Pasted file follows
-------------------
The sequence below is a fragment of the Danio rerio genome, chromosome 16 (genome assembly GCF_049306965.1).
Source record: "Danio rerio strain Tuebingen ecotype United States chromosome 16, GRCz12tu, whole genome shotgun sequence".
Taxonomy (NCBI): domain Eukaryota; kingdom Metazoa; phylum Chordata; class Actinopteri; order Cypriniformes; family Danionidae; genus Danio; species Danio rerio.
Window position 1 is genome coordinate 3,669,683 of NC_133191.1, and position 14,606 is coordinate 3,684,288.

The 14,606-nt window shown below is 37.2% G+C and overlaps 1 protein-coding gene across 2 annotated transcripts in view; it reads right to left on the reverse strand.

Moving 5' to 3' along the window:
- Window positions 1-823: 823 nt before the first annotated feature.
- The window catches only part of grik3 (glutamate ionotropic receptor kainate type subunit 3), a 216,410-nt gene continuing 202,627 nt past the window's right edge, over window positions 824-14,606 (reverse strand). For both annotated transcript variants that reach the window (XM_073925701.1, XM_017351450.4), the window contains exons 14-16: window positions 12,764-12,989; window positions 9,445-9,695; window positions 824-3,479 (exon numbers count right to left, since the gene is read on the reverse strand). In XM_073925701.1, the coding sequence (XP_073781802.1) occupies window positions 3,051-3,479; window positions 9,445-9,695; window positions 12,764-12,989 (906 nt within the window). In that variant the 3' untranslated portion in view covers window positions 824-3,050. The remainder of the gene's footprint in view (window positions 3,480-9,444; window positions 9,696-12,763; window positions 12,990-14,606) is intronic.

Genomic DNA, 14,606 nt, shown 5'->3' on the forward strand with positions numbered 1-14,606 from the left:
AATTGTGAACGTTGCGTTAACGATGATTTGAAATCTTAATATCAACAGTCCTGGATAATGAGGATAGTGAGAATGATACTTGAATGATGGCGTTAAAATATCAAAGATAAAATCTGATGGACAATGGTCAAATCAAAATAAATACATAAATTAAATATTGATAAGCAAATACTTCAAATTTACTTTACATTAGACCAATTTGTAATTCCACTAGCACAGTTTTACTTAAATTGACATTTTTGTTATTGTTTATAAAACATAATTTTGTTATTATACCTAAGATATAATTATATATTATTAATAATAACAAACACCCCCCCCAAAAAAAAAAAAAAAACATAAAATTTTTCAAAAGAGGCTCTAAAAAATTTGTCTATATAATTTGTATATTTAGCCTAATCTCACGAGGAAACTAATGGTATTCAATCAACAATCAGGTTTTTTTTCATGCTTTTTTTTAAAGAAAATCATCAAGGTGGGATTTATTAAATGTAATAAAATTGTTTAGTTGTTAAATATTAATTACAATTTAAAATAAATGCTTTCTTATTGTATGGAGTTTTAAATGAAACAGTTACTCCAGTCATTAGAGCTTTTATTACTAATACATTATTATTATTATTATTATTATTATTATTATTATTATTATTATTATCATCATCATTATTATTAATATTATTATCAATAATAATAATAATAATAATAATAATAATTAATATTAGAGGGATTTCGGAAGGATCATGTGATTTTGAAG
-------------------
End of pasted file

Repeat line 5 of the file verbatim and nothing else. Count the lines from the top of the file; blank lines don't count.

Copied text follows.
The 14,606-nt window shown below is 37.2% G+C and overlaps 1 protein-coding gene across 2 annotated transcripts in view; it reads right to left on the reverse strand.